Am I suitable for donor conception?
There are many reasons why you may be considering donor eggs, sperm or embryos as a way to build your family.
- You aren’t producing eggs due to age-related infertility, ovarian failure or past medical treatment
- You are experiencing premature menopause
- Male factor infertility contributes to up to half of all cases of infertility and some men are unable to produce viable sperm
- You have been advised that using your own eggs or sperm is unlikely to result in a successful pregnancy
- You are at risk of passing on a genetic condition
- You are a same-sex couple
- You are single and wish to start your family
Which fertility treatments can I use donor eggs, sperm or embryos for?
We can use donor eggs, sperm or embryos instead of your own as part of In Vitro Fertilisation, Intrauterine insemination (IUI) or Surrogacy.
How do I find a donor?
An unknown donor is someone not known to an individual or couple who is willing to donate their eggs, sperm or embryos altruistically. At Aria we can provide you with help and support to find a suitable match with an unknown donor through our approved donation agencies and clinics. We will ensure that all the necessary checks and screening have been performed in accordance with the national regulations and guidelines. We can help advise you of the legal ramifications and implications of donor conception and provide you with the necessary counselling.
A known donor is typically a friend or family member that has offered to provide their eggs or sperm. Before they can donate it is essential for them to go through the same tests and screening as an unknown donor before they will be accepted to donate eggs, sperm or embryos in your own fertility treatment.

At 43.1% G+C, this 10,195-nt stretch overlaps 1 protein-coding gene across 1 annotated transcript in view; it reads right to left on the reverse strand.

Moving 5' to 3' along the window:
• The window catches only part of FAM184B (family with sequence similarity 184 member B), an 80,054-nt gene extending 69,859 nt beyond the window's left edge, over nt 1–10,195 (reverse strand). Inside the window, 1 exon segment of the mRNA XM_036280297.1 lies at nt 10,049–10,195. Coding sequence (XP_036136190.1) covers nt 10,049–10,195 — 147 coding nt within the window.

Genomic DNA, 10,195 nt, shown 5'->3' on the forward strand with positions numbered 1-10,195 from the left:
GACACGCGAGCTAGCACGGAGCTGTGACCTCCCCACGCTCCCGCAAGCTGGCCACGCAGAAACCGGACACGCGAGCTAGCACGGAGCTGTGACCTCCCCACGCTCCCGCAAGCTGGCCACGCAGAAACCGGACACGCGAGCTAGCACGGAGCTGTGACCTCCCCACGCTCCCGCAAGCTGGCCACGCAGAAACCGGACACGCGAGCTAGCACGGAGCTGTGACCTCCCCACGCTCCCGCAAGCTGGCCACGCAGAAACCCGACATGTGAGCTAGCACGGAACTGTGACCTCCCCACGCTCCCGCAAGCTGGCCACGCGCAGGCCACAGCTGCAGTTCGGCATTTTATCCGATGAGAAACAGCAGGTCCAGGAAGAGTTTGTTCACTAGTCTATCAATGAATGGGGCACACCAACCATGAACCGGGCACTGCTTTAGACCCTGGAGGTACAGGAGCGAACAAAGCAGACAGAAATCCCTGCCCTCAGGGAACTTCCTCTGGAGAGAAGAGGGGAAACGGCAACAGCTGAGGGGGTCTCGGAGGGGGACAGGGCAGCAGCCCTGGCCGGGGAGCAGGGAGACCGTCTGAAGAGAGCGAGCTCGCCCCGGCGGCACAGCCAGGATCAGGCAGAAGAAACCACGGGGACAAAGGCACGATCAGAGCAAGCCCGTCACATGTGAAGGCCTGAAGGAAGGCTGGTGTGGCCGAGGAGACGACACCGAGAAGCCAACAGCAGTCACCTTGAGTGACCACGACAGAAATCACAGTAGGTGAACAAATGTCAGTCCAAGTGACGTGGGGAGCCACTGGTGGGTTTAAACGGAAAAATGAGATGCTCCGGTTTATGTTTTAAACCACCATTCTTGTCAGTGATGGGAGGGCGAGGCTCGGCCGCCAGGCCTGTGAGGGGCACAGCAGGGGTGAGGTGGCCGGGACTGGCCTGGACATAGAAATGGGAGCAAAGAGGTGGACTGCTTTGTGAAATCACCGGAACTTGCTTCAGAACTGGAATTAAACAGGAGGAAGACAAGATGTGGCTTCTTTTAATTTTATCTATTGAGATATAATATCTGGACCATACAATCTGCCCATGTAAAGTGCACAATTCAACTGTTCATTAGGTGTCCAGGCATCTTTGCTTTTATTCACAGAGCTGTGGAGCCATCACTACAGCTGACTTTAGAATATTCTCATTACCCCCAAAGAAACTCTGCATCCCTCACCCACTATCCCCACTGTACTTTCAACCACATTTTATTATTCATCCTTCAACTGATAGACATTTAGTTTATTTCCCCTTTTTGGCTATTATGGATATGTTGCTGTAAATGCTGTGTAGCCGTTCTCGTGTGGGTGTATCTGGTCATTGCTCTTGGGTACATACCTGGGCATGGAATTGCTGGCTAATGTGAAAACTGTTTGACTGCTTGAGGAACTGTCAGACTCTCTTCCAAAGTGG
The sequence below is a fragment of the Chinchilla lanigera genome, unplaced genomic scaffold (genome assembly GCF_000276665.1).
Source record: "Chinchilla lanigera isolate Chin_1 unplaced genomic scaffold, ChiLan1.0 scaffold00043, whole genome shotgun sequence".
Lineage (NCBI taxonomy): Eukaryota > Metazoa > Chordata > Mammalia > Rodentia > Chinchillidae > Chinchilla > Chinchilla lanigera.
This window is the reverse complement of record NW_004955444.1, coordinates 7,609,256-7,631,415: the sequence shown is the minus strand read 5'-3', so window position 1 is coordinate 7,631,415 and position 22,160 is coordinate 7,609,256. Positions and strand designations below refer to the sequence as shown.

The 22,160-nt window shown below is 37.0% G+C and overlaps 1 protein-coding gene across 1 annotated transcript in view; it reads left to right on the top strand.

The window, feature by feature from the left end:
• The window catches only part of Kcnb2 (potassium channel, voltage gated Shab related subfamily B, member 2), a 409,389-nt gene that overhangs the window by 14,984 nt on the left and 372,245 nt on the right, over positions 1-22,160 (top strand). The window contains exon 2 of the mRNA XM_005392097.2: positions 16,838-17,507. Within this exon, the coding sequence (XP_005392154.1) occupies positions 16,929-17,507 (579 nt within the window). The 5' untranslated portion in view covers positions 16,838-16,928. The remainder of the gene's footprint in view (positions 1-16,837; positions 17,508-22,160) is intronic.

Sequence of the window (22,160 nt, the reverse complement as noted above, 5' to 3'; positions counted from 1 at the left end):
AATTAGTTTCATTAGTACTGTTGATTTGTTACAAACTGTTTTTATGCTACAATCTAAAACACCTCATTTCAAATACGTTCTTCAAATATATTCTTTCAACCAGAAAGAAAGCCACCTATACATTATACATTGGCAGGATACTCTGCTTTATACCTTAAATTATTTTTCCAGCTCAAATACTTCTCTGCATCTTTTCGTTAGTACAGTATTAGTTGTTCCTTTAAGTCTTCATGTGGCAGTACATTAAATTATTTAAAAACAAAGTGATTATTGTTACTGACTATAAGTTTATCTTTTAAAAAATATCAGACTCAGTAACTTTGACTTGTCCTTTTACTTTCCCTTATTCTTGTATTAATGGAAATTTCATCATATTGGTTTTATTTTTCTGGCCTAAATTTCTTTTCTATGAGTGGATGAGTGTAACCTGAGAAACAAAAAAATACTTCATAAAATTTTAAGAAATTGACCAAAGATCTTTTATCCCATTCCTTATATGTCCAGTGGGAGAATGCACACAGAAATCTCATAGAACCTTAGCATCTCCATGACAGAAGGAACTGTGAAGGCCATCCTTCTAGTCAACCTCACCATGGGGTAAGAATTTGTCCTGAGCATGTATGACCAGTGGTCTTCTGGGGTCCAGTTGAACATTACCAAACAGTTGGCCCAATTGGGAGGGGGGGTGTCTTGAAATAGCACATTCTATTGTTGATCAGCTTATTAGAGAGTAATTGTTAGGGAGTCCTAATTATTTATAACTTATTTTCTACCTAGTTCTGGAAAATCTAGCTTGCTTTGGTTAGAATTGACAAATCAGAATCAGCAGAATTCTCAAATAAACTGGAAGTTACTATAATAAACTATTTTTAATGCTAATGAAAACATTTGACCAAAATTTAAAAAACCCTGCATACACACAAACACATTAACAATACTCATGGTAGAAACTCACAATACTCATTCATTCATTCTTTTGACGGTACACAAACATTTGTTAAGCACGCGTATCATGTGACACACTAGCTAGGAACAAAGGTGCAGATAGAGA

Donor Conception – Opening the Register
In 2005, the regulatory framework in the UK underwent a significant transformation. This change allowed individuals conceived through donor procedures to obtain identifying information about their donors once they reached the age of 18. Parents, and donor-conceived individuals aged 16, are able to access information regarding the gender and birth year of genetic half-siblings. For adults who were conceived through donor procedures, contact between parties can be facilitated if both parties consent to it. You can learn more about accessing this registry by visiting the following link: “Discovering Information About Your Donor | HFEA”
The Human Fertilisation and Embryology Authority (HFEA) ensures that individuals seeking fertility treatment have the option to receive counselling through their respective clinics. If you wish to get in touch with our counselling team, you are welcome to do so at any time, before, during, or after treatment, regardless of the amount of time that has passed since your treatment took place.